If the length of our lives is a good measure of our well-being, then the United States is in trouble.
The average life expectancy for an American born in 2021 was just under 76 years and 5 months — more than six months less than in 2020, according to a new government report. It was the lowest number of its kind since 1996 and follows about a decade of stagnation in life Extending our lifespan by years.
The numbers, released Thursday by the Centers for Disease Control and Prevention, mark the second straight year of a decline in average life expectancy, a streak not seen in more than a century.
The pandemic has played a major role in this trend. COVID-19 deaths rose from 350,831 in 2020 to 416,893 in 2021, allowing the new disease to maintain its position as the third leading cause of death in the US behind heart disease (695,547 deaths) and cancer (605,213 deaths).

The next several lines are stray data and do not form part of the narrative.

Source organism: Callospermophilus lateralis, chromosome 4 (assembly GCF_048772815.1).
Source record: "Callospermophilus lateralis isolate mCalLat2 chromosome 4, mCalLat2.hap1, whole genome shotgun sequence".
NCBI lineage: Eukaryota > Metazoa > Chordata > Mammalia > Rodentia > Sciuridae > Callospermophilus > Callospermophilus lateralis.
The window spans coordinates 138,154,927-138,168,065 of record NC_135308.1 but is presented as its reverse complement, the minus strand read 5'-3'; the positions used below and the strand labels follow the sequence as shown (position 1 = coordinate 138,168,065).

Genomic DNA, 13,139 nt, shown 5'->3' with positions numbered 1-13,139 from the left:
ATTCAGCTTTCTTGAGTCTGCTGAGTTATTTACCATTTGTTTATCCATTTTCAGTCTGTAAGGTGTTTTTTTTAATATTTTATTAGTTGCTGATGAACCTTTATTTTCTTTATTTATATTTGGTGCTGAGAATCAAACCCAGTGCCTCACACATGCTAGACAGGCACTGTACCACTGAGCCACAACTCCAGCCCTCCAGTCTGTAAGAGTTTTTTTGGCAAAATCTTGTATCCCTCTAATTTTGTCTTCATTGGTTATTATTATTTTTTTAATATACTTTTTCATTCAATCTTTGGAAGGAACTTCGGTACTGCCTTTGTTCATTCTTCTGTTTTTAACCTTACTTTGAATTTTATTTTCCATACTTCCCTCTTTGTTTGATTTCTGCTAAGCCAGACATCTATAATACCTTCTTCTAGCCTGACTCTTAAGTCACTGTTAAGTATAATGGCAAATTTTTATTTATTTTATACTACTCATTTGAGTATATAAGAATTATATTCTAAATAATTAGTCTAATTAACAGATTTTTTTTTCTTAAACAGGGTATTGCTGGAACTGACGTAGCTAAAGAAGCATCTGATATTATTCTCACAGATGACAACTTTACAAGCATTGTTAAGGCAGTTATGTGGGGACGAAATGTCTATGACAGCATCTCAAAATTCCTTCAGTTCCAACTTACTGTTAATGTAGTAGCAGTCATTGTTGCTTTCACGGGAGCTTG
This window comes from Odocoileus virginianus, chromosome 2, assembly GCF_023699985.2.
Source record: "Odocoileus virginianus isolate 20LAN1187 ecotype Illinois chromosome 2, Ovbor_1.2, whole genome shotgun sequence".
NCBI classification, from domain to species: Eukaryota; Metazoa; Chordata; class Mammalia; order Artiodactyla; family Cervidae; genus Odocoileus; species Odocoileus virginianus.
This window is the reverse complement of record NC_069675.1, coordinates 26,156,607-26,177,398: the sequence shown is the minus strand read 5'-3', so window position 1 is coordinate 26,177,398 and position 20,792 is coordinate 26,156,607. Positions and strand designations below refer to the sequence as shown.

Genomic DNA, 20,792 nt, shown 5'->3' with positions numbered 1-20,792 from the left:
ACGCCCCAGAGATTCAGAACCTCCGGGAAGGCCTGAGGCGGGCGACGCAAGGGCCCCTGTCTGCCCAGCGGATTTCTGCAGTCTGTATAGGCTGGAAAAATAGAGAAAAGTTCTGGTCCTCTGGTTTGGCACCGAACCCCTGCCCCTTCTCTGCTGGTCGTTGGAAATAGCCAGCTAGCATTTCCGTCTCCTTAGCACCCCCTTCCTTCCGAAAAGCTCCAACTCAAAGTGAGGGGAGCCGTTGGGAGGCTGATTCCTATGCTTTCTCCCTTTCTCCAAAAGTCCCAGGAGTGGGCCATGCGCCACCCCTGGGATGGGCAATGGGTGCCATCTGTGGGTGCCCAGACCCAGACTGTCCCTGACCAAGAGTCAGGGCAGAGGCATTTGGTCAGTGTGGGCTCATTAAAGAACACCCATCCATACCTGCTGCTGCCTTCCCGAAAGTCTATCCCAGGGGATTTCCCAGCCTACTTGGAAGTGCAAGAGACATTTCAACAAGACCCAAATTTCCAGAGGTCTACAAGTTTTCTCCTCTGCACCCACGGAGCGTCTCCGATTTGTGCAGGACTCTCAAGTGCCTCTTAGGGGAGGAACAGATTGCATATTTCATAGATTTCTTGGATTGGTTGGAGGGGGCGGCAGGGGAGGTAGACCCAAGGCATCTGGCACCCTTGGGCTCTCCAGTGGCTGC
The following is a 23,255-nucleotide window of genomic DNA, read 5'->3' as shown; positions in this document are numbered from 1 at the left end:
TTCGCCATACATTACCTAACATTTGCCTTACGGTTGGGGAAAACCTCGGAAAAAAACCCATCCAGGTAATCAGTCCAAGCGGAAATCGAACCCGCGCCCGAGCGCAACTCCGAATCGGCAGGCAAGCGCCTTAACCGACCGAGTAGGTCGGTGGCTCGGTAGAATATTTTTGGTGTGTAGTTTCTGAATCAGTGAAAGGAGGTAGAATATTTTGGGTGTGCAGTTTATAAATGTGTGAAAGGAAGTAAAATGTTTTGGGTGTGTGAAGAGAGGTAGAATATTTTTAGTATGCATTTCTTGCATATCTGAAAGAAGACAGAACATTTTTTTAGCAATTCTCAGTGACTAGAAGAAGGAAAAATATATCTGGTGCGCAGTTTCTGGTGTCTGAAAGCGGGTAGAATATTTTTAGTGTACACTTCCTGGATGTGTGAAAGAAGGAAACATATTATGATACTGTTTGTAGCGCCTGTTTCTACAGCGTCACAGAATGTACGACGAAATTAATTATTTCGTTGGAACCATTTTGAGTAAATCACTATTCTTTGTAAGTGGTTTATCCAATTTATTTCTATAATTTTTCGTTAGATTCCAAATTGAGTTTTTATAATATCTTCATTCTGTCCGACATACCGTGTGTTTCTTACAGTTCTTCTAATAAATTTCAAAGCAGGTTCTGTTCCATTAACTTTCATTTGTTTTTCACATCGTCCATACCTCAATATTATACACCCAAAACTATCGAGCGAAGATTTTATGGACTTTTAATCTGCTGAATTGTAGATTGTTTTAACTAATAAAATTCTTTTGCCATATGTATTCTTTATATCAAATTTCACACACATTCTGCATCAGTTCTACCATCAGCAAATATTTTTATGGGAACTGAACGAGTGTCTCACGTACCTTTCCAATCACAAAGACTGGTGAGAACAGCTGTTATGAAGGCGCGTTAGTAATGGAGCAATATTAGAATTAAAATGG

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But the CDC made it clear that the coronavirus wasn’t the only nagging impact on America’s life expectancy.
In 2021, there were 106,699 drug overdose deaths in the United States, the CDC’s National Center for Health Statistics said in a separate report released Thursday. That’s a dramatic increase since 2020, a year when fatal overdoses had already reached an all-time high of 91,799.
While deaths from cocaine and methamphetamine increased in 2021, the steepest increase in overdose deaths – 22% – was attributed to synthetic opioids such as fentanyl.
The new numbers suggest drug-related deaths have increased five-fold over the past two decades, according to the CDC.
When accounting for deaths from all causes, the age-adjusted death rate for Americans last year was 879.7 deaths per 100,000 people, a 5.3% increase from 2020.
In each age group, mortality rates continued to be highest among Black and Hispanic men, and among men and women who identify as Native American/Alaska Native. However, 2021 saw a notable improvement in the health of Black and Hispanic populations compared to White Americans.